top of page
  • by Jeff Beck

The Hobbit: The Desolation of Smaug (EE): A Marvelous Middle Chapter (Blu-ray)

Martin Freeman in "The Hobbit: The Desolation of Smaug"

The Film:

The release of the first two films in Peter Jackson’s epic adaptation of J.R.R Tolkien’s “The Hobbit” has inevitably brought with it the debate as to which film is better, with the consensus apparently leaning toward the latest film, “The Desolation of Smaug.” While I’d have to disagree, that didn’t stop this middle entry from being a wildly entertaining ride, featuring many memorable sequences. As with the last film, “Hobbit” fans have waited with great anticipation for the inevitable “Extended Edition,” which adds about 25 more minutes into the film, bringing its runtime to about three hours. Along with the anticipation came the hope that the new footage would be a little more substantive than what we got with “An Unexpected Journey,” where the 13 minutes of new material was made up mainly of songs and little bits that didn’t add much to the film. Well, fans can rest assured as what we get with this new edition is indeed more substantial, but as to whether it improves the film overall is another question.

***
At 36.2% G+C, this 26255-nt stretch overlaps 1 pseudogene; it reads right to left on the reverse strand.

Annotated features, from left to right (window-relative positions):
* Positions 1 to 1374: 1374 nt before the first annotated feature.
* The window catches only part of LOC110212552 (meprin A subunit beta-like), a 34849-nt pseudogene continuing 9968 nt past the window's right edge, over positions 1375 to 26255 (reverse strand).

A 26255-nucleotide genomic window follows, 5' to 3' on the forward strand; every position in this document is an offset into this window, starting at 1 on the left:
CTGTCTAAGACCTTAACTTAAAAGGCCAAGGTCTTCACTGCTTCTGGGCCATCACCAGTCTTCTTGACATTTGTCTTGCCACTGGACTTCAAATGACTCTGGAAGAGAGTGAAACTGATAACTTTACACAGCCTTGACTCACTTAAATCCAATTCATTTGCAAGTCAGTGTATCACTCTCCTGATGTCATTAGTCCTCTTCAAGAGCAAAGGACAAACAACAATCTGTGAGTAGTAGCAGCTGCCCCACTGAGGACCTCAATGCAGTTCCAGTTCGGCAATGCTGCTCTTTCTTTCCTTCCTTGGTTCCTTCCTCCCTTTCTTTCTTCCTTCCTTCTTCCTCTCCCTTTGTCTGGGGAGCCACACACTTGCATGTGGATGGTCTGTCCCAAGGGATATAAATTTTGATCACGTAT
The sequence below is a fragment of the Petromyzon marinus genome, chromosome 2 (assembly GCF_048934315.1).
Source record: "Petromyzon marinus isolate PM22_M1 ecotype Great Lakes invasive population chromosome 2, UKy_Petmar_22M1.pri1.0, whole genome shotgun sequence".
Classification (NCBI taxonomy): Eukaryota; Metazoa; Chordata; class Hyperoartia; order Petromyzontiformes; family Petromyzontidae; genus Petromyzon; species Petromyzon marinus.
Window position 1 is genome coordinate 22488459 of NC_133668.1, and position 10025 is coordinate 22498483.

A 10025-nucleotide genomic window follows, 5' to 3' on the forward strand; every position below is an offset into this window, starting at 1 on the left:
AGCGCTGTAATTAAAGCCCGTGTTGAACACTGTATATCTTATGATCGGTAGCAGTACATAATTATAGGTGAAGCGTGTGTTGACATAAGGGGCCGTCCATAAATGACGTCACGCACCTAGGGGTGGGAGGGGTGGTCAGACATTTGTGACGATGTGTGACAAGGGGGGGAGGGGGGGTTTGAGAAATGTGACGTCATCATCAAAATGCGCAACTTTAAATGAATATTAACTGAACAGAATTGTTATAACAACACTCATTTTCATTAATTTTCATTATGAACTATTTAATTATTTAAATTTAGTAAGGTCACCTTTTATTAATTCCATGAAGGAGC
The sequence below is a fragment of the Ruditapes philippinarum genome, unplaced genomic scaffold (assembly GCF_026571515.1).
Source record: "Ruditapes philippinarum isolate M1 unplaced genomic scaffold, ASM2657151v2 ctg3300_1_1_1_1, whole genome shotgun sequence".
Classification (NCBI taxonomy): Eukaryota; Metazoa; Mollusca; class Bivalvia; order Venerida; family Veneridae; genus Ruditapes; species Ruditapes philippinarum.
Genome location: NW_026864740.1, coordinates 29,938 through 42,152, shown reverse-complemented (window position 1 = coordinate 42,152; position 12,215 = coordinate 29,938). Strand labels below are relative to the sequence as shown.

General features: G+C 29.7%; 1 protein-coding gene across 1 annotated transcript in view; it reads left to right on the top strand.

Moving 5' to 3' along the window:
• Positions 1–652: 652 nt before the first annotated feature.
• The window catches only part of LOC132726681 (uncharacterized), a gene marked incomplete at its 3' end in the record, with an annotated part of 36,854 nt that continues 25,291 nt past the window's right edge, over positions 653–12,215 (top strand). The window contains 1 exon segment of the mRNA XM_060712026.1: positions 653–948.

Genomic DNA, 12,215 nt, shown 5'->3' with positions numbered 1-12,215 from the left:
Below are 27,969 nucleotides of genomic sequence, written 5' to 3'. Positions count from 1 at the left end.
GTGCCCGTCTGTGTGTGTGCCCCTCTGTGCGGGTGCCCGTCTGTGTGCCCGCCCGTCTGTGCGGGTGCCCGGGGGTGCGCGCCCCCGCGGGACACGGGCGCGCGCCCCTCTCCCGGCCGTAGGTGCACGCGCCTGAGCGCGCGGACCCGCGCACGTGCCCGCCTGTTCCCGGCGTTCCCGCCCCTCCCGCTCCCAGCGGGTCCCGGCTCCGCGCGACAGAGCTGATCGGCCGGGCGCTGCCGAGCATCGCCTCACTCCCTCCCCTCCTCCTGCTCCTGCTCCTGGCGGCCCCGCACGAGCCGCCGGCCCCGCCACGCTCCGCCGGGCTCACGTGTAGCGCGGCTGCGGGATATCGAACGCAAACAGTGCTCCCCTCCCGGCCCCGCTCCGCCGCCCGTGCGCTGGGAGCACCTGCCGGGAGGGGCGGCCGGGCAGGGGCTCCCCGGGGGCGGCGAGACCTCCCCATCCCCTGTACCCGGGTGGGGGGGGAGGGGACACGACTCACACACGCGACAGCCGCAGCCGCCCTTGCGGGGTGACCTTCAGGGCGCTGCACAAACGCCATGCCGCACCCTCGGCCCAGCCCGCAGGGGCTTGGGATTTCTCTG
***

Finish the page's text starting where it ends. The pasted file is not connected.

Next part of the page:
“The Desolation of Smaug” finds Bilbo Baggins (Martin Freeman), Gandalf (Ian McKellen), and the dwarves continuing their journey in an attempt to reclaim the dwarf kingdom of Erebor. Their adventure has them making new acquaintances, such as Beorn the Skinchanger (Mikael Persbrandt) and Bard the Bowman (Luke Evans), and facing new perils including a dark forest full of large spiders and woodland elves who seem intent at stopping them. However, that’s nothing compared to the evil that awaits them at the end of their journey: a gigantic, fire-breathing dragon that has taken over the dwarves’ home and their immense collection of treasure.